Deciphering the lives of double neutron stars in radio and gravitational wave astronomy
Scientists from the ARC Centre of Excellence for Gravitational Wave Discovery (OzGrav) have described a way to determine the birth population of double neutron stars--some of the densest objects in the Universe formed in collapsing massive stars. The recently published study observed different life stages of these neutron star systems.
Scientists can observe the merging of double neutron star systems using gravitational waves--ripples in the fabric of space and time. By studying neutron star populations, scientists can learn more about how they formed and evolved. So far, there have been only two double neutron star systems detected by gravitational-wave detectors; however, many of them have been observed in radio astronomy.
One of the double neutron stars observed in gravitational wave signals, called GW190425, is far more massive than the ones in typical Galactic populations observed in radio astronomy, with a combined mass of 3.4 times that of our Sun. This raises the question: why is there a lack of these massive double neutron stars in radio astronomy? To find an answer, OzGrav PhD student Shanika Galaudage, from Monash University, investigated how to combine radio and gravitational-wave observations.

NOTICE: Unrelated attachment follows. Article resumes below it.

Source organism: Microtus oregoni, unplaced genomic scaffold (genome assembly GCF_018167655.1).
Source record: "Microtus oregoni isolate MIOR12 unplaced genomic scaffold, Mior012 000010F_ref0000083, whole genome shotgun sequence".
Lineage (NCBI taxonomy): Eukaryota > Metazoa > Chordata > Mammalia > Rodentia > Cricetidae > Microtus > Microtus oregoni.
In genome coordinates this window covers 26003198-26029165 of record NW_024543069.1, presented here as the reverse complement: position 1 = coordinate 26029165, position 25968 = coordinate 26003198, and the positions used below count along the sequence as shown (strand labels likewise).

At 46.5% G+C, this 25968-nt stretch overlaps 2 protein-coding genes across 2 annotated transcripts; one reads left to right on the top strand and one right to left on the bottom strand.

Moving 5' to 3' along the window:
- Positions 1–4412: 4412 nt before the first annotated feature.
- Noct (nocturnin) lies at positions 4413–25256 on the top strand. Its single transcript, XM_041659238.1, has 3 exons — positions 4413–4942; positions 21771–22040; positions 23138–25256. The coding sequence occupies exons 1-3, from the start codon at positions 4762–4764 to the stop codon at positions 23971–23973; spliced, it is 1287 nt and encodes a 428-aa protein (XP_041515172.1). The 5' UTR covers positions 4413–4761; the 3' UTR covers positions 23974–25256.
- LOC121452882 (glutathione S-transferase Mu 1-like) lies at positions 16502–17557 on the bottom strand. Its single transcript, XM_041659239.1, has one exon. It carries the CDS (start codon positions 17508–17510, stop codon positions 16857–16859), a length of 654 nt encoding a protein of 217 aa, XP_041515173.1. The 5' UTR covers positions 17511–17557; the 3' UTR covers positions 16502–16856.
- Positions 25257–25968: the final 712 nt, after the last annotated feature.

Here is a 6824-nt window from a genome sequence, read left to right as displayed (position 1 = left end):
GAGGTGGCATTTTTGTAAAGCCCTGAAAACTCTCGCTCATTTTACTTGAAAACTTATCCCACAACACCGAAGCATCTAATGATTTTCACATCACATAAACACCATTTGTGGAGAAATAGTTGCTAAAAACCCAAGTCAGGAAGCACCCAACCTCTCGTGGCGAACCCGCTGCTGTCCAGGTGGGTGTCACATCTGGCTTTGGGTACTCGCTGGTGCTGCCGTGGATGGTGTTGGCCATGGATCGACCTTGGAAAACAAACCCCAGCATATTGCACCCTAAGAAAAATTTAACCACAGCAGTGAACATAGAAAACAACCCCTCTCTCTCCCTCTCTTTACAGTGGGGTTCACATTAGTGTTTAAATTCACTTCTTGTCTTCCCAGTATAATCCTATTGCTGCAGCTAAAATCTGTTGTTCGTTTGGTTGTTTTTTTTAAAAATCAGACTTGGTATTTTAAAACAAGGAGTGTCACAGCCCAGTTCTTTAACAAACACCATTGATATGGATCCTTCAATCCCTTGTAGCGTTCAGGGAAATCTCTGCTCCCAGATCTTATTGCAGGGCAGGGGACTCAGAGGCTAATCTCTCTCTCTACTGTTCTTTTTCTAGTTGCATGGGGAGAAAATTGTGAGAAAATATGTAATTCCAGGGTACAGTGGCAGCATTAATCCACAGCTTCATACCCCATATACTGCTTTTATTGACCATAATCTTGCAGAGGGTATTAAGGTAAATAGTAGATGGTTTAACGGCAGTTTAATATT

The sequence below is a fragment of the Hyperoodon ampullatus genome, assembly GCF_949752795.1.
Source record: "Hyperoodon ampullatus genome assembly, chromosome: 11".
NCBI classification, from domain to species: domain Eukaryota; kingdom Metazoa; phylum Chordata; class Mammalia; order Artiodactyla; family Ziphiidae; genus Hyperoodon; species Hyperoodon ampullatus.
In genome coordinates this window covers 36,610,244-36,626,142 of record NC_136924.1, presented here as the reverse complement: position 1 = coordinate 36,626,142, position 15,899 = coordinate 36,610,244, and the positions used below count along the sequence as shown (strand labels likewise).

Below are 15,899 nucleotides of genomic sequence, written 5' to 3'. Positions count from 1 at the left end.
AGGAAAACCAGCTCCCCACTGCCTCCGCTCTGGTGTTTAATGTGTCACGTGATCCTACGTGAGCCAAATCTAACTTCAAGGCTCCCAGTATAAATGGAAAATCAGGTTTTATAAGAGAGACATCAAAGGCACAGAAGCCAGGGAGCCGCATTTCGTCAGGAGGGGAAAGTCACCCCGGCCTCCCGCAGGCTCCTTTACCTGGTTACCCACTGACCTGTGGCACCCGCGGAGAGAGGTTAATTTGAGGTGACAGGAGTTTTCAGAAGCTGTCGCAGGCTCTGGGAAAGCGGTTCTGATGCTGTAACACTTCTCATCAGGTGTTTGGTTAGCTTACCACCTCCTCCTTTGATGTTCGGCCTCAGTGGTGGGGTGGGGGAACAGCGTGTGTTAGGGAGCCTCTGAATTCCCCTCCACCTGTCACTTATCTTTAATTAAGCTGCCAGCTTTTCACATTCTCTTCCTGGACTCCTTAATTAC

The birth, mid-life and death of double neutron stars
Radio and gravitational-wave astronomy enables scientists to study double neutron stars at different stages of their evolution. Radio observations probe the lives of double neutron stars, while gravitational waves study their final moments of life. To achieve a better understanding of these systems, from formation to merger, scientists need to study the connection between radio and gravitational wave populations: their birth populations.
Shanika and her team determined the birth mass distribution of double neutron stars using radio and gravitational-wave observations. “Both populations evolve from the birth populations of these systems, so if we look back in time when considering the radio and gravitational-wave populations we see today, we should be able to extract the birth distribution,” says Shanika Galaudage.
The key is to understand the delay-time distribution of double neutron stars: the time between the formation and merger of these systems. The researchers hypothesised that heavier double neutron star systems may be fast-merging systems, meaning that they’re merging too fast to be visible in radio observations and could only be seen in gravitational-waves.